"It's more important than any record I've ever made, by far," Courtney Love tells Rolling Stone of Nobody's Daughter, her much-delayed and much-anticipated first release since 2004's America's Sweetheart. Love began writing songs for Nobody's Daughter in 2005 during a court-mandated rehab, then spent "66 and a half days" recording with producers Billy Corgan and Linda Perry. After road-testing the material in 2007, however, Love decided to rerecord the album with a different producer and a new band.
For the LP, Love has resurrected her Hole moniker, making Nobody's Daughter the first Hole album since 1998's Celebrity Skin. "Wherever I lay my head is Hole," Love tells RS' Jenny Eliscu, who sat down with the singer at New York's Electric Lady Studios for an interview in the new issue. "It's four letters. It is one of the best band names in fucking history, if I do say so myself. For a while I was a little embarrassed it was maybe vulgar, but at least it's not phallic. It's H-O-L-E, it's a great band name, and it's mine." (Former Hole guitarist Eric Erlandson questions Love's ownership of the name.) Love's new Hole features 23-year-old Micko Larkin serving as guitarist and co-producer alongside Celebrity Skin producer Michael Beinhorn.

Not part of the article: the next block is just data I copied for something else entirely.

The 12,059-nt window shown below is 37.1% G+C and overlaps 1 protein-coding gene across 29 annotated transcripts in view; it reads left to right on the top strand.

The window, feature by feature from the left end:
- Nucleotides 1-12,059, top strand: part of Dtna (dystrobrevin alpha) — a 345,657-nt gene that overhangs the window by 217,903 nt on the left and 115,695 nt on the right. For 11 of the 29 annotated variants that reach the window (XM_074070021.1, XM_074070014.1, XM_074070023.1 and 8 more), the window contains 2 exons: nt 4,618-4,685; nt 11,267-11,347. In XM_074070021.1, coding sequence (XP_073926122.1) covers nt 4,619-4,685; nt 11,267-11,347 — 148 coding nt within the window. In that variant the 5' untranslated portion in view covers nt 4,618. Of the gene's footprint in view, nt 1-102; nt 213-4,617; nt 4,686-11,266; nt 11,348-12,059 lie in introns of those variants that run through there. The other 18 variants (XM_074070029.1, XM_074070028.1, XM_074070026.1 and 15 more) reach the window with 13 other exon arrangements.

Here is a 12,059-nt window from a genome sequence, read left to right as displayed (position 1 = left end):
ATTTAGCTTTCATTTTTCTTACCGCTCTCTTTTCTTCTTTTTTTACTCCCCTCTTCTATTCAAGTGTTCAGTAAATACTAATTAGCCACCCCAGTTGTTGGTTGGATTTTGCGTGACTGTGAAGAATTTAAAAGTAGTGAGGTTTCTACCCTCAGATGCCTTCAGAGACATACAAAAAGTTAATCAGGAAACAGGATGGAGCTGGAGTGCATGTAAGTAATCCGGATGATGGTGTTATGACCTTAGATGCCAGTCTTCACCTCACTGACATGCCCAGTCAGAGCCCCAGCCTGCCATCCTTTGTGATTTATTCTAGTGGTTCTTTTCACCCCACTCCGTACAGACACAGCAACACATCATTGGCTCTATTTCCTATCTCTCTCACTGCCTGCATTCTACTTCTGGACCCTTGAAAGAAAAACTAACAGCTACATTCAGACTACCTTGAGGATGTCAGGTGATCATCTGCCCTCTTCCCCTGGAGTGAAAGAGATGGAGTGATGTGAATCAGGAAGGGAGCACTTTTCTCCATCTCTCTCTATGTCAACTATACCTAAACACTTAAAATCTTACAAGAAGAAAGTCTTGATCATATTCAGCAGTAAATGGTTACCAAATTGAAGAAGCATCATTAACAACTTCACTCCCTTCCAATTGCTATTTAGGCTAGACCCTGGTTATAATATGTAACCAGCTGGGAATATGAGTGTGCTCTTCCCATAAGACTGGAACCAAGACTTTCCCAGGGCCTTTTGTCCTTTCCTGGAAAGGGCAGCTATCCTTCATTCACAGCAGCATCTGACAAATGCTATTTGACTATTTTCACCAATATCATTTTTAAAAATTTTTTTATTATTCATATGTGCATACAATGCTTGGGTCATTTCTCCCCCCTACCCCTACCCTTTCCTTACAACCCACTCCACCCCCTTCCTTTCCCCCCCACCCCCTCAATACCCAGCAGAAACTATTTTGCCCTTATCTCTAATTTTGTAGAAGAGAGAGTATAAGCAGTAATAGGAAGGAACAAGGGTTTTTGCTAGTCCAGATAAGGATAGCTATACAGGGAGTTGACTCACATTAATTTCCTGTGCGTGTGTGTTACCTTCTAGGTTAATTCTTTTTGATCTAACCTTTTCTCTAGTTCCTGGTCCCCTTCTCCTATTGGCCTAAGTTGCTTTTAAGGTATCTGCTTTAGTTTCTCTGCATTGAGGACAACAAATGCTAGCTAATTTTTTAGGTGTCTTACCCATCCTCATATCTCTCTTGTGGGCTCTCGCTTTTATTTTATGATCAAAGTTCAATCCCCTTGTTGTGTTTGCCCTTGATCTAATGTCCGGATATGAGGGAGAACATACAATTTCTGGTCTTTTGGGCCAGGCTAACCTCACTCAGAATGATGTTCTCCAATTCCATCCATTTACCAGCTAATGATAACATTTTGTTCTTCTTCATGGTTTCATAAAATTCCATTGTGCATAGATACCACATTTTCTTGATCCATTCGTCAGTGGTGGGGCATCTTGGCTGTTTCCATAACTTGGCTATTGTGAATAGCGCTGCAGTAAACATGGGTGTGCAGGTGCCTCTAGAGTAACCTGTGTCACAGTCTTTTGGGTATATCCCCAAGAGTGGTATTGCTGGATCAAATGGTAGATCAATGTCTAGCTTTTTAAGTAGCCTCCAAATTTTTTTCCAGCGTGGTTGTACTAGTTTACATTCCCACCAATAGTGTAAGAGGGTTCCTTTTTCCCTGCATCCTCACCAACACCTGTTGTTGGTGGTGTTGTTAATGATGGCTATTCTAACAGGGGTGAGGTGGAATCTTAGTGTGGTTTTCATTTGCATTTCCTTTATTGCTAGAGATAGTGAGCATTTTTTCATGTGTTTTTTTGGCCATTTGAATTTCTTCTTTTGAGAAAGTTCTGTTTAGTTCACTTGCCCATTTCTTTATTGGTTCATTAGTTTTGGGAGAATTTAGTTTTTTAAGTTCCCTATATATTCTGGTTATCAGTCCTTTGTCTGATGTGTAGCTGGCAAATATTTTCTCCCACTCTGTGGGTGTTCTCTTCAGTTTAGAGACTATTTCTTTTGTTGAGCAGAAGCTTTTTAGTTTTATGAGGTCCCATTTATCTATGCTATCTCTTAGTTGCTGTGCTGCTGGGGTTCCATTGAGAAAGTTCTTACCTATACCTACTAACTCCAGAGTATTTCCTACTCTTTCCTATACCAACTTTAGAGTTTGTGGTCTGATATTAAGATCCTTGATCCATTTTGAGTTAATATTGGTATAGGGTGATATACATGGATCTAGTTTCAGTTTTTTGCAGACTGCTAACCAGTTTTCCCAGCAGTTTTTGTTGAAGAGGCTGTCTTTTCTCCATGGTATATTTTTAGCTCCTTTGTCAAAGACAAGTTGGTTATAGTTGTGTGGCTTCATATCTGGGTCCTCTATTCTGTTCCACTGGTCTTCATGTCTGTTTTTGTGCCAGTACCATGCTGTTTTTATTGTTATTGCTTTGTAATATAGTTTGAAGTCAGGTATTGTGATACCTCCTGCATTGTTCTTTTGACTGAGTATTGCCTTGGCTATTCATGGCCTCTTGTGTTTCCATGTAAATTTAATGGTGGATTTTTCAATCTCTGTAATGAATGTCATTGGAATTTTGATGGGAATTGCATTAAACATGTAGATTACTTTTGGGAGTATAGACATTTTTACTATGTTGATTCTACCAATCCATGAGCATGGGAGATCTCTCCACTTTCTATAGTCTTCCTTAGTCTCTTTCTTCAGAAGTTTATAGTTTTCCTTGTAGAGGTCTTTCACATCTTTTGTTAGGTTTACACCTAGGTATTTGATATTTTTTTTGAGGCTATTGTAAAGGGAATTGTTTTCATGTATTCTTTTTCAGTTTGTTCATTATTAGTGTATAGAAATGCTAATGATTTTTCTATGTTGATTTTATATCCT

Love says David Bowie's Diamond Dogs, the "good side" of Pink Floyd's The Wall and Eighties goth served as references for Nobody's Daughter. Thematically, the album finds Love exploring greed, vengeance and feminism. "There's a lot of maternal instinct on there, and probably my favorite lyric is: 'Nobody's daughter, she's never was, she never will be beholden to anyone. She cannot kill. You don't understand how evil we really are,' " Love tells RS. "I don't even know what that really means, but I know it's something to do with my daughter and it's also to do with me."
The album — a collection of dark, ragged rock songs — is slated for a January release and includes the ballad "Honey" and the blues-and-punk cocktail "Skinny Little Bitch." For the full story on Love and her upcoming album, check out the new issue of Rolling Stone, on stands now.
To read the new issue of Rolling Stone online, plus the entire RS archive: Click Here
Picks From Around the Web
blog comments powered by Disqus